Implementation of the networks. We show how the orthogonal version of resnets could be implemented by firstly demonstrating the orthogonal skip connection and then the resulted network with substitutions. As argued by Trockman and Kolter [2021]

, the Lipschitz constant of residual connections

could be ensured by making the main branch and the skip connection a convex combination with a new learnable parameter : . Therefore, we use the modified skip connection (shown in Figure 1(b)) to build our orthogonal encoder in all experiments. Moreover, as we mentioned just now, LS-RS provides us with great flexibility of tuning the depth of the latent space. As shown in Figure 3, we can control how many the original free skip connections could be replaced by the orthogonal ones. The fraction reveals exactly how we can control the depth as well as the dimensionality of the latent space.

(a) vanilla skip connection
(b) convex combination of two branches
Figure 2: Comparison between the original skip connection and the modified skip connection.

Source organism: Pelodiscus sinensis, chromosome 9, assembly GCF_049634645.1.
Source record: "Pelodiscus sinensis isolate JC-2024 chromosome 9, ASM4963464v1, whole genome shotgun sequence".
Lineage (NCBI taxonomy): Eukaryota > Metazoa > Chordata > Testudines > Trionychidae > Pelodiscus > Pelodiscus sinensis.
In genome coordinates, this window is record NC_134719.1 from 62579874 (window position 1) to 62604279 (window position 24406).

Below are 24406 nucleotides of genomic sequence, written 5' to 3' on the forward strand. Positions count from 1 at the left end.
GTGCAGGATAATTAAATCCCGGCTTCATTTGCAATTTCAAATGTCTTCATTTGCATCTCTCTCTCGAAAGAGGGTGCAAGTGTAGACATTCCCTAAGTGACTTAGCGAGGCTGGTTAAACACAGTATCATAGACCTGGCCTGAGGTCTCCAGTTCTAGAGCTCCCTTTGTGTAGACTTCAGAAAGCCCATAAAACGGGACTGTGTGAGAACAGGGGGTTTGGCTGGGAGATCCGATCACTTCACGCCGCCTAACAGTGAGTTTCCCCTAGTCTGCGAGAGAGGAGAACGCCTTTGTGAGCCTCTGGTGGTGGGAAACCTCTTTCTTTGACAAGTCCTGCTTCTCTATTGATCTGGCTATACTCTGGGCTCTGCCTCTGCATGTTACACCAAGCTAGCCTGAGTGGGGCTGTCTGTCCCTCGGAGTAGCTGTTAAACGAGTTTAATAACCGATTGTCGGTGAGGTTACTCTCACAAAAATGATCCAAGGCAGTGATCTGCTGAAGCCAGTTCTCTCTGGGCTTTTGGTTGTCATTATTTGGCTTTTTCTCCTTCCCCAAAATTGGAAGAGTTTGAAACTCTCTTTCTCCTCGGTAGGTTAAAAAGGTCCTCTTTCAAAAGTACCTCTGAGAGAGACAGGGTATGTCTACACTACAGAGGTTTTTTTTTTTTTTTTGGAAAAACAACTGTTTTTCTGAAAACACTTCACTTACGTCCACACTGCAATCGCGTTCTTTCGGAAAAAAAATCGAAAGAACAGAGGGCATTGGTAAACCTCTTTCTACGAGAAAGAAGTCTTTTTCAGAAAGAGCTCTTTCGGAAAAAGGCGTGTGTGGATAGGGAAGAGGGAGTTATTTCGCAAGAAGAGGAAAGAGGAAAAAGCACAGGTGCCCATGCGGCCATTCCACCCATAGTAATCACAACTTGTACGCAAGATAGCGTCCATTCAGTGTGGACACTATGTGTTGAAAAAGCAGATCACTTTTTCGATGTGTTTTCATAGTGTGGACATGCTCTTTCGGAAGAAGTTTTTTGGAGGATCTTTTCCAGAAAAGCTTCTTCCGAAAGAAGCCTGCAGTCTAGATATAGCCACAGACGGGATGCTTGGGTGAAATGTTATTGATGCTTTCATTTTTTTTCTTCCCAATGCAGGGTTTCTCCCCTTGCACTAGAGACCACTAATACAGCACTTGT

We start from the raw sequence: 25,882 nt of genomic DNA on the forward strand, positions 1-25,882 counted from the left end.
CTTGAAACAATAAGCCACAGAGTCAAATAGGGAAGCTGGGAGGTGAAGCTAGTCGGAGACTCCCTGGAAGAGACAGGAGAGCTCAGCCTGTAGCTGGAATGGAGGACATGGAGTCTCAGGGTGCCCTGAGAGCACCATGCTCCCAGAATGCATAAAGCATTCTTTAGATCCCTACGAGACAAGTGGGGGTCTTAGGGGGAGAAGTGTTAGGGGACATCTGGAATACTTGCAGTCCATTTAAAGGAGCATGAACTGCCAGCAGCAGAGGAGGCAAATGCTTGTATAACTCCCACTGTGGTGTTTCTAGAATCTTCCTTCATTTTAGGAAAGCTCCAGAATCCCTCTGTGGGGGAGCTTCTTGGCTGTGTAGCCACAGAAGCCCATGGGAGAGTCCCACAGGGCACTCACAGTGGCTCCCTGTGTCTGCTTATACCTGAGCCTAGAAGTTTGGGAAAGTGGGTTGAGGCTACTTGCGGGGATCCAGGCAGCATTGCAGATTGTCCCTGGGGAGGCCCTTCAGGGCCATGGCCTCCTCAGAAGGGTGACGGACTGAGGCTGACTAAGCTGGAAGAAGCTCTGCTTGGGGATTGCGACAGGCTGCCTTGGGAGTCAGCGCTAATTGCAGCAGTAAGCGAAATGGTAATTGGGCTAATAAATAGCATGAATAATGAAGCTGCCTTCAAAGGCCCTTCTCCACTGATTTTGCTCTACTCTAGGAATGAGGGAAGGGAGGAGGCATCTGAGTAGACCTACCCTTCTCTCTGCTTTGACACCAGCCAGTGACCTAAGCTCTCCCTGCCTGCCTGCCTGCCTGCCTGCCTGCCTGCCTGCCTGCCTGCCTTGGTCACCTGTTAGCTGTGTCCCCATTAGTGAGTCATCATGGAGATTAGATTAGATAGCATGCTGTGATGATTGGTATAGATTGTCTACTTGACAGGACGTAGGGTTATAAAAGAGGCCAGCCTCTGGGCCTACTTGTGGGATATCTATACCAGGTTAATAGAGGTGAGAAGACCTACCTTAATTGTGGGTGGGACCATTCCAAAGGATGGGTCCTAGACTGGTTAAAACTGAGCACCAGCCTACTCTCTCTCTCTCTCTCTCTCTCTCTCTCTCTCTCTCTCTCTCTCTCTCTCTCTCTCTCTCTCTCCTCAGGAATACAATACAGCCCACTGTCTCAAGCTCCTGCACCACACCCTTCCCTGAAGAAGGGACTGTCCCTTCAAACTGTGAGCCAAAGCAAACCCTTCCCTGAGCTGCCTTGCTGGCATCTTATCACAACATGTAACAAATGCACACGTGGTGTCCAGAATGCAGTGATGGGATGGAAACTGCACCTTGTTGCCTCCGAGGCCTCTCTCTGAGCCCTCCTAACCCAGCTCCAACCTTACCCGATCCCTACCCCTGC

Figure 3: Replace the skip connections in a network with orthogonal skip connections. The first network is the baseline network without any orthogonal module. For the second network, three out of eight skip connections are substituted by orthogonal ones, whereas for the third network, six out of eight are replaced.

Experimental results and analysis. In this section, by observing the results showing in Table 1

, we firstly conclude that the speed of certification of LS-RS is much faster than IS-RS, while achieving comparable robustness guarantee on CIFAR10 dataset. Moreover, we also include the experimental results on ImageNet in Appendix, which also verify this statement. Note that in all tables, the hyperparameter